It's Rookie Roosts Week 2012 here at Curbed Boston, and today we spare a long thought for that most pressing of decisions for many first-time homebuyers: Will I be living near a good public school for the wee ones? In Part I below we take you to school on schools. In Part II later today we explore new development and young families.
How are students assigned in Boston?
The city's divided into three geographic zones (see the graphic at the right, courtesy of the Boston Public Schools website, which you should also check out). Elementary and middle-school students can apply for schools in the zone in which they live; schools in other zones if the schools are within their “walk zone” (more on that further down); or those city schools open to all students. Speaking of that, high schools are open to students citywide and are not subject to the geographic zones.
O.K., but how are students actually assigned?
By computer. Yup. A mathematical formula tries to assign students to their highest listed choice for which they have the highest priority.
And what are the priorities?
The schools try to assign siblings together. They also try to assign within walk zones.
What are these [bleeping] walk zones already?
Half of each school’s seats are set aside for applicants with walk zone priority. Students have walk zone priority if they live approximately: 1 mile or less from an elementary school; 1.5 miles or less from a middle school; or 2 miles or less from a high school. There is no walk zone priority for citywide elementary and middle schools.
And if there are no schools in a walk zone, as is the case in some downtown neighborhoods?
Every home address in Boston has at least one walk-zone school. The exceptions might involve early kindergarten programs, and the city is willing to work with parents on covering those distances.
Those are the basics as to how Boston assigns its public school students. Cambridge has something similar, minus the geographic zones; students are assigned citywide based upon a formula that takes into account the first three choices of parents. Somerville, too, does town-wide assignments based on parents' choices, and touts that last year 95 percent of families landed their first school choice.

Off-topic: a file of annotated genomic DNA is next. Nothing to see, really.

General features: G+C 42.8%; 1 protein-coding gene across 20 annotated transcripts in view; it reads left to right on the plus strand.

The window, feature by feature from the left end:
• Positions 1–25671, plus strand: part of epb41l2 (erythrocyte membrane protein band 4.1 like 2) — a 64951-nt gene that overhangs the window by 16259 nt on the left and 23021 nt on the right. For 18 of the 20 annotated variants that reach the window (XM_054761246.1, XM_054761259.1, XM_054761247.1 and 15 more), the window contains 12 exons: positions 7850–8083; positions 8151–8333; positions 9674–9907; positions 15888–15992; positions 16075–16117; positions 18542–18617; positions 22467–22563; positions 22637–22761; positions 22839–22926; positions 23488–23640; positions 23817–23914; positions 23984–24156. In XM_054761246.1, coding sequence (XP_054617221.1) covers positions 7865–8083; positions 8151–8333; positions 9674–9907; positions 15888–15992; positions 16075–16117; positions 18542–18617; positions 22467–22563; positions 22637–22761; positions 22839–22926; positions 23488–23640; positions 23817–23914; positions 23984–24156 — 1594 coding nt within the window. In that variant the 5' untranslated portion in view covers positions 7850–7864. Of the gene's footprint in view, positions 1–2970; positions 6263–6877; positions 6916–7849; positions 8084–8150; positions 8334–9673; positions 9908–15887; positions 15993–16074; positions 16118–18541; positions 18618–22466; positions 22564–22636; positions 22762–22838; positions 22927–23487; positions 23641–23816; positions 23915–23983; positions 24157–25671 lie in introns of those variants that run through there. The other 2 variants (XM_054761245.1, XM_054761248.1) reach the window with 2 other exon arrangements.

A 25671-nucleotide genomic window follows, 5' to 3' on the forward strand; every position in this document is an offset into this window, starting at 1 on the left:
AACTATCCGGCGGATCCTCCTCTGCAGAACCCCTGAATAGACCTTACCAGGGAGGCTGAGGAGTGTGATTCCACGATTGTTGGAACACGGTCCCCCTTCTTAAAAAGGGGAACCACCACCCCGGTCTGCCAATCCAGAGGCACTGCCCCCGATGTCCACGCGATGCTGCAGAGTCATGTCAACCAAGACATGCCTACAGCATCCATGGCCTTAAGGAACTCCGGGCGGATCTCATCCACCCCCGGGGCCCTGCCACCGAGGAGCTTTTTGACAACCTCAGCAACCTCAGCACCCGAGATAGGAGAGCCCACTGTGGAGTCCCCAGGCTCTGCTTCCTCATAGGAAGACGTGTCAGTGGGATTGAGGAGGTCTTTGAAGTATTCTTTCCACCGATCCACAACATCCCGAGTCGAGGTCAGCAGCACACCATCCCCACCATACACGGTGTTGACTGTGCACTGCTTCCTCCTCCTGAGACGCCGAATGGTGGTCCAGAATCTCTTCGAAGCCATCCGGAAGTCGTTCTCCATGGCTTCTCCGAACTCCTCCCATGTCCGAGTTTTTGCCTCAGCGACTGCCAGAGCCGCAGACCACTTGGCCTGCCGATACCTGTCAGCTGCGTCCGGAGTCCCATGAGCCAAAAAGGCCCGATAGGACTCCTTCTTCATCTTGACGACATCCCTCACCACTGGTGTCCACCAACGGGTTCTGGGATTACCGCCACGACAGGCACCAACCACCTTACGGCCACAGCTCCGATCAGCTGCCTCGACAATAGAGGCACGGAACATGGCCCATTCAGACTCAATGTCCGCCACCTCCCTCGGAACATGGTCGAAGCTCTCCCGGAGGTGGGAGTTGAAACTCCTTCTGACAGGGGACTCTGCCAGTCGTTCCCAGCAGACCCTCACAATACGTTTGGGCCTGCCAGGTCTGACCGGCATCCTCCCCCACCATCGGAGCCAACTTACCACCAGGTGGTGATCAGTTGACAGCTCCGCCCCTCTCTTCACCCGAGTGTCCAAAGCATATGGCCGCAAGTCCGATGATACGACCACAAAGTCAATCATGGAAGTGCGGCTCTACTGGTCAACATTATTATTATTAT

Let's swing our focus back to Boston, then, where your home address matters more for assignment up to high school. (For the schools in the rest of the Hub, see this 2011 ranking from Boston Magazine, including a breakdown of test scores.) In Boston, the downtown neighborhoods are the most difficult for getting students into their first choices, particularly early ed. NorthEndWaterfront.com recently broke down current kindergarten waiting lists at downtown schools, all general education:
· North End's Eliot K-8: 68 students (Special Ed Inclusion: 32 students)
· Chinatown's Quincy Elementary: 46 students
· Charlestown's Harvard/Kent: 29 students
· Charlestown's Warren/Prescott K-8: 44 students
· South End's Hurley K-8: 49
And parents in Back Bay and Beacon Hill have long pointed out that there are no elementary schools in their neighborhood for the approximately 700 children of that school age. A 2002 plan by parents to buy a Beacon Hill building to build their own elementary and middle school collapsed in the face of city opposition. For now, the closest elementary schools appear to be in Chinatown and the South End and are at least 1 mile away from Back Bay and Beacon Hill.
These are things to consider in should you be looking to buy a place to bring up baby. That, or private schools. Proximity to a college shouldn't be a problem either, here.
· Parents Frustrated by Large Wait Lists for Kindergarten [Patch]
· The Best Public Schools in Boston [Boston Mag]
· Rookie Roosts Week 2012 [Curbed Boston]
· Is Elementary School Out Forever in Back Bay, Beacon Hill? [Curbed Boston]